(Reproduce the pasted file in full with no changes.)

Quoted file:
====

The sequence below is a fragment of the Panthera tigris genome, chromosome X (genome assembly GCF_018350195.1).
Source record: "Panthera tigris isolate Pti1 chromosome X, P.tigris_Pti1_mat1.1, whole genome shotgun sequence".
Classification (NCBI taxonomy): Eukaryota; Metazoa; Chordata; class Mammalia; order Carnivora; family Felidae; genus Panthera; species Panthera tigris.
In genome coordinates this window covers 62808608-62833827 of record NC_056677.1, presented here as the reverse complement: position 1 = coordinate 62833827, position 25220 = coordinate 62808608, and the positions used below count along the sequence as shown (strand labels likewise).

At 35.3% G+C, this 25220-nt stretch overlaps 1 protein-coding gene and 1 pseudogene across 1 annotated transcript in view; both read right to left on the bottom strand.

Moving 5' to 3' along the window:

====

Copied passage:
The sequence below is a fragment of the Panthera tigris genome, chromosome X (genome assembly GCF_018350195.1).
Source record: "Panthera tigris isolate Pti1 chromosome X, P.tigris_Pti1_mat1.1, whole genome shotgun sequence".
Classification (NCBI taxonomy): Eukaryota; Metazoa; Chordata; class Mammalia; order Carnivora; family Felidae; genus Panthera; species Panthera tigris.
In genome coordinates this window covers 62808608-62833827 of record NC_056677.1, presented here as the reverse complement: position 1 = coordinate 62833827, position 25220 = coordinate 62808608, and the positions used below count along the sequence as shown (strand labels likewise).

At 35.3% G+C, this 25220-nt stretch overlaps 1 protein-coding gene and 1 pseudogene across 1 annotated transcript in view; both read right to left on the bottom strand.

Moving 5' to 3' along the window: